Latest Cloverfield a Weirdly Inconsequential Curiosity
A viral marketing sensation that came out of nowhere to become a modest-sized hit in January of 2008, the found footage rampaging monster movie Cloverfield was something of a sensation. Eight years later, debuting a trailer a scant two months before its theatrical release, 2016’s 10 Cloverfield Lane was a critical sensation and a sizable box office success, both factors leading many to believe studio Paramount Pictures and producer J.J. Abrams had the makings of a successful anthology franchise on their hands, one that could move in the realms of science fiction and horror as if it were a cinematic “Twilight Zone” or “The Outer Limits” for the 21st century.
Changing the game once again, Paramount and Abrams turned over their latest installment in their series The Cloverfield Paradox over to Netflix for release. The streaming service debuted a 30-second trailer for the movie during Sunday’s Super Bowl broadcast, subsequently setting the release for the film as the moment the game between the Philadelphia Eagles and the New England Patriots came to an end. The buzz of this announcement immediately took the internet by storm, social media blowing up as viewers wondered what this newest chapter was going to offer up to mull over and debate. Many also openly wondered why the feature was bypassing a theatrical exhibition entirely in order to premiere on Netflix, this unveiling feeling like both a cagey power play for the powerful streaming company as well as an easy way for Paramount and Abrams to avoid any bad word-of-mouth they might have feared this newest Cloverfield chapter was potentially going to generate.
I feel pretty confident that this latter point is the main reason a theatrical release for The Cloverfield Paradox was put on hold. For as clever and as genre-breaking as both Cloverfield and 10 Cloverfield Lane proved to be, they were also fairly easy to sell, their basic plots easy for general audiences to grasp. Not so much this time, director Julius Onah and writers Oren Uziel (22 Jump Street) and Doug Jung (Star Trek: Beyond) coming up with a story and film that is close to indescribable. A hodgepodge of everything from Alien to Event Horizon to an episode of “Fringe” to Back to the Future to an H.P. Lovecraft story to the classic 1983 television movie The Day After, to call this effort a mess would be massively understating things. It’s likely, at least in today’s marketplace, theatrically this would have been an almost certain box office dud, and not wanting to weaken the brand for future installments going for an impromptu showcase on Netflix (for which the streaming service reportedly paid a hefty $50-million for the privilege) made a lot of sense.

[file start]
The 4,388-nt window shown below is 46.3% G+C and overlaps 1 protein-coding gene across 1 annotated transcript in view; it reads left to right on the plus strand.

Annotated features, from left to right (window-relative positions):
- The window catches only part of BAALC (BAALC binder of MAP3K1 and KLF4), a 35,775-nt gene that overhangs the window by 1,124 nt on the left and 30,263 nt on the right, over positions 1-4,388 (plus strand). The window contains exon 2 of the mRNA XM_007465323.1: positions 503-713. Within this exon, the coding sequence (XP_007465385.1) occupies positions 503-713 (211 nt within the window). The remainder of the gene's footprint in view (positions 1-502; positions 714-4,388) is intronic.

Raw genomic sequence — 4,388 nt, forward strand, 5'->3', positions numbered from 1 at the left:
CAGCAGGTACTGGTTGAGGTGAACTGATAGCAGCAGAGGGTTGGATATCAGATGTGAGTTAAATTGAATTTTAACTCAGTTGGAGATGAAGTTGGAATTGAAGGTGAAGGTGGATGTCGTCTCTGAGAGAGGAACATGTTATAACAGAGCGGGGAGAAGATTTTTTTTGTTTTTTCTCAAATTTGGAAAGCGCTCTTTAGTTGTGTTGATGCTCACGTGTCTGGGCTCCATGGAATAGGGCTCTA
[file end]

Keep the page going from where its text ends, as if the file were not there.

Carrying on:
Sometime in the very near future, a global energy shortage has the Earth on the brink of a third World War. In order to stave off what could be an extinction-level event, a group of countries send a team of crack scientists up to a newly built space station to conduct tests of a device that could change the course of history forever and instantaneously end the energy crisis. Led by the determined Commander Kiel (David Oyelowo) and with a scientific team headed up by the egotistically self-confident Schmidt (Daniel Brühl), the group has been in orbit for almost two years and has met with little in the way of a success. But with fellow team members Hamilton (Gugu Mbatha-Raw), Monk (John Ortiz), Mundy (Chris O’Dowd), Volkov (Aksel Hennie) and Tam (Ziyi Zhang) looking on with hope-filled eyes, Schmidt is certain the next test will deliver the results they’ve all been praying for.